At the dawn of christianity the female religiouness plays an important role.
A legend claims Naples to be the first christian town.
Saint Peter would have stopped in Naples during his journey from Antioch to Rome, where he founded his Church just in the place remembered now by the Basilica St. Peter in Aram.
During his stay in Naples he is told to have christianized Candida, who would have presented him Aspreno, the first town Bishop, after he was miraculously healed.
The attempt to give Naples the christian faith primogeniture in west lands is very important.
It’s enough considering that in the IV Century the first Baptistery “S. Giovanni in Fonte” was already built before the Roman one “S. Giovanni in Laterano”.
The Church arising in Naples during the first century should be confirmed by the diffusion of the apocalyptic script “Il pastore di erme” which was widely known during the century of vulgar language spreading.
During the Trajan age this text could have inspired the realization of one of the most ancient palaeochristian frescos to be seen in Naples in the San Gennaro Catacombs.
The neighborhood of Pozzuoli having already in 61 a. Ch., when St. Paul arrived there on his journey to Rome, a flourishing christian community and the position of Naples like a town open to progress, would justify the presence of christians in the early apostolic age.
In spite of the important origins of the neapolitan christian tradition directly bound with St. Paul, the Vice-King Naples felt the necessity of a christian town re-foundation due to the work of the virgin St. Patrizia, whom we have a few information about, but her tradition and devotion are still alive and her relics are kept in the Church S. Gregorio Armeno since the XIX century.
St. Patrizia too, like St. Gennaro regularly melts her blood, not because of martyrdom but due to an exceeding devotion. It is asserted the devotion myth about the Holy Patrizia could have been originated in the protestant counter-reformation age adding more values to devotion and worship.
The myth construction about St. Patrizia makes arise the thirst for holiness pushing Naples collecting Holy men not belonging to the town, since the Middle Age. The same St. Gennaro ( a martyr of the IV century) and city patron isn’t just neapolitan, he was beheaded in Pozzuoli when he was a Bishop in Benevento. His relics were taken to the Catacombs dedicated to his name only in the V Century.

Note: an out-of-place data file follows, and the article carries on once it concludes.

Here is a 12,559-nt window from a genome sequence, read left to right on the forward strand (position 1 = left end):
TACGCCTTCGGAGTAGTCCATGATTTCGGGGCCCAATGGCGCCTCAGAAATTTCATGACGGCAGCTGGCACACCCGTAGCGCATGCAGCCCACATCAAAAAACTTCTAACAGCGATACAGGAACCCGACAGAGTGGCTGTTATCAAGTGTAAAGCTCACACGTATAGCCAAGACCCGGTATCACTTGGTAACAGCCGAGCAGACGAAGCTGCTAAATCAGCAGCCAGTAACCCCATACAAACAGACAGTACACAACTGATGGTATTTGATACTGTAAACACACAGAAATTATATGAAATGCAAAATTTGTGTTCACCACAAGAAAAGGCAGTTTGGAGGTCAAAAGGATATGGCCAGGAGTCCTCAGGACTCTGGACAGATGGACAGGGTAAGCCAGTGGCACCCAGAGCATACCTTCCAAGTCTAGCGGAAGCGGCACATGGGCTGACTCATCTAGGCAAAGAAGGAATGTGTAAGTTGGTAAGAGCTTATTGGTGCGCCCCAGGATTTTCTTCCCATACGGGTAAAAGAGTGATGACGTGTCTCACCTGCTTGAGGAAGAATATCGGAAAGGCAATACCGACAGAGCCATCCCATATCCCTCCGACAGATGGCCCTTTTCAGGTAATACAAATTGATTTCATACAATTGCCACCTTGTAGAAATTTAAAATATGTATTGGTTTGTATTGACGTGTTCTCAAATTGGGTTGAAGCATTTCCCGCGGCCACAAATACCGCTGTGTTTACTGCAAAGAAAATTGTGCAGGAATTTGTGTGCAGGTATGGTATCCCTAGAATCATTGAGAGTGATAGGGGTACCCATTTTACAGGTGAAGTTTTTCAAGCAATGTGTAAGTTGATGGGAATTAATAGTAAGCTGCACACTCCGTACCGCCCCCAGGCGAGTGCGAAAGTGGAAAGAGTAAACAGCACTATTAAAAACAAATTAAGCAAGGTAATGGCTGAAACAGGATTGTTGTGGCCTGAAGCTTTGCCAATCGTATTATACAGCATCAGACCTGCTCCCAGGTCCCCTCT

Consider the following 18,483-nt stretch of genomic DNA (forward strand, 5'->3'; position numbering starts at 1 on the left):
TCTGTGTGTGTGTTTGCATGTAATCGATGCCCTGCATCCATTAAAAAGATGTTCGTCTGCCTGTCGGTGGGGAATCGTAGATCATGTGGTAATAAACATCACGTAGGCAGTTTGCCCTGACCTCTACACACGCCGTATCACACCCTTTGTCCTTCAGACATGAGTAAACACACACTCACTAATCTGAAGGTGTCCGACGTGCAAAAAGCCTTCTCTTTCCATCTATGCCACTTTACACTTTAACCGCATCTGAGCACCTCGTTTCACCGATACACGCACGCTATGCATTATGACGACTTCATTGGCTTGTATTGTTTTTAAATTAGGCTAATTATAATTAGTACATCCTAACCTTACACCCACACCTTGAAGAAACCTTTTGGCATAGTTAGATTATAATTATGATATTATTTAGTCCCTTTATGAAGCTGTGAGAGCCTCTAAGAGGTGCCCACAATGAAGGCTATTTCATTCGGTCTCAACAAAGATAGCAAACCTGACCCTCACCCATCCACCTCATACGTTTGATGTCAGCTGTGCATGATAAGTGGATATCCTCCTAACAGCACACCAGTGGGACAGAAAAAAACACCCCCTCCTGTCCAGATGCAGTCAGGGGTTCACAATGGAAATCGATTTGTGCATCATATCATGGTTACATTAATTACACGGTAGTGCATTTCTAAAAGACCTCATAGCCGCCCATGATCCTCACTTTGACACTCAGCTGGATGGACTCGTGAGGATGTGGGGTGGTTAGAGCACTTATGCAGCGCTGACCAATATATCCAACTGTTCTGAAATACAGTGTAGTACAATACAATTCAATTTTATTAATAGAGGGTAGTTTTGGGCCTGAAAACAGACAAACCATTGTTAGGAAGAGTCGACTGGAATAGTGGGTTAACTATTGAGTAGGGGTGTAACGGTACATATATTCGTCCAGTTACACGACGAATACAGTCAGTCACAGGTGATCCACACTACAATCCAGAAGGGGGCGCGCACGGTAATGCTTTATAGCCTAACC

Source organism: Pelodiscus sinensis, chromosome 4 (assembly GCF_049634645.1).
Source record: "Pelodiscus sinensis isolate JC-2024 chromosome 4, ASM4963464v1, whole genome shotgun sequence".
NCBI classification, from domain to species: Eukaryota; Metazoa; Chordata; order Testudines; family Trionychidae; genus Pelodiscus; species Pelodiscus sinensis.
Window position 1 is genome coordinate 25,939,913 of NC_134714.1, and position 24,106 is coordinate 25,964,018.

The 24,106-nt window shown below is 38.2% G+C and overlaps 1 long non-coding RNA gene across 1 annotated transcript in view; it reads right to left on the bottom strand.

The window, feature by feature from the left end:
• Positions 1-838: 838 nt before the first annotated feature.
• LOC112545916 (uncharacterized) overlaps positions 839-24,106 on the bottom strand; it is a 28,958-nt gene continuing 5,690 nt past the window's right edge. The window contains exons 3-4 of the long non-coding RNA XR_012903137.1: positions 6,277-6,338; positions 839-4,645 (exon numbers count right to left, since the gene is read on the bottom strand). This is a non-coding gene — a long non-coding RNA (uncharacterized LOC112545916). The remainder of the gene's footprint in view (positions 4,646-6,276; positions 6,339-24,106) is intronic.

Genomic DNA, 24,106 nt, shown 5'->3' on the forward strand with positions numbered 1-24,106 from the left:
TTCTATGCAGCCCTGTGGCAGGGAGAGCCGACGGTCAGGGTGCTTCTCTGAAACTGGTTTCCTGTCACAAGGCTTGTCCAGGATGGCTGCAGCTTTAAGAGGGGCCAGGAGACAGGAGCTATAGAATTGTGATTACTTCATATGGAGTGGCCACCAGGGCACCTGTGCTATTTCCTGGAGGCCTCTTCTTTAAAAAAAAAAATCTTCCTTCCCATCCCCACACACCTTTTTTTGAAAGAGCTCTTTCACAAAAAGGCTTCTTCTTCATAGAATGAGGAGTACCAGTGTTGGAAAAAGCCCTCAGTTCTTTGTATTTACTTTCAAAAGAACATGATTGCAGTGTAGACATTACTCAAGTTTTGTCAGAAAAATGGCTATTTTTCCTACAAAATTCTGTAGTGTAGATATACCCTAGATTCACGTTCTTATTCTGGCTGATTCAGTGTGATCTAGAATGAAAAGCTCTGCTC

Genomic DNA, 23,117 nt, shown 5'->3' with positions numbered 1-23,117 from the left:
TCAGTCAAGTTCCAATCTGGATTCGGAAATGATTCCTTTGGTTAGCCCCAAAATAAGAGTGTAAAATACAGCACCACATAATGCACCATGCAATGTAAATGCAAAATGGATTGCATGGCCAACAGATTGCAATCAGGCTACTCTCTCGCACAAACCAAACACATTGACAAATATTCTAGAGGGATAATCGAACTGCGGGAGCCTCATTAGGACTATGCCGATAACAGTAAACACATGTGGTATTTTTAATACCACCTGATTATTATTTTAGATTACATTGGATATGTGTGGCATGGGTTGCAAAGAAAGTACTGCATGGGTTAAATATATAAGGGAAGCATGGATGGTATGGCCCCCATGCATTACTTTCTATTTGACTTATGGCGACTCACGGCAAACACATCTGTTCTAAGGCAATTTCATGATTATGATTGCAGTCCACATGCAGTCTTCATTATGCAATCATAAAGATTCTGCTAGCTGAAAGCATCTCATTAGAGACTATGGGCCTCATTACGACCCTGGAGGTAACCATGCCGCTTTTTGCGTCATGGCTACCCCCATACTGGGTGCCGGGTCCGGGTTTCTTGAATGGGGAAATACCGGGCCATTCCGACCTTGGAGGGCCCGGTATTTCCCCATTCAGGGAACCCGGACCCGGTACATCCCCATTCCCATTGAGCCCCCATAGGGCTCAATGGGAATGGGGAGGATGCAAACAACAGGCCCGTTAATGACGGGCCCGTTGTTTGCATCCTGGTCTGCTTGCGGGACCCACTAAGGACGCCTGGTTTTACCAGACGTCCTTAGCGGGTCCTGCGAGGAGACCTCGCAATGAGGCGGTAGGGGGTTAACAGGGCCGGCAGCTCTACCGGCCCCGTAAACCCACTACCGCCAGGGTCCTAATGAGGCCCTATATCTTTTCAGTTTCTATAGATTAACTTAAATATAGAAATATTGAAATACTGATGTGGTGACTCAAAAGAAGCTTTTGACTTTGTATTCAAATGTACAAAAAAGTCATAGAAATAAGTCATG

Restituta is an african martyr women whose legend tells her body remains arrived at Ischia onboard of the same ship being her martyr scaffold place.
Naples tried to even coempt holy men not of its own, because in its two thousand years long christian tradition it has no martyrs.
The neapolitan Middle Age saw the foundation of the first State University in the XIII century history by Fredric II of Swabia. A Universitry visitor was Thomas d’Aquino.
Thomas was born from the Count d’Aquino and as a child he was taken for learning to the Benedictanian monks at the Montecassino Abbey, and after this Abbey was transformed into a military fort, he came to Naples.
In 1224 he entered the Dominican Order, in 1245 he went to Paris and afterwards to Cologne. After his German experience he taught theology at the “neapolitan studium”. During this last period he wrote his memories kept in the Basilica St. Dominic Maggiore, in Naples, where the Crucifix would have talked to him complimenting him for his work.
Thomas died in 1274 at Fossanova while he was travelling to Lyon for the Council called by Pope Gregor IX.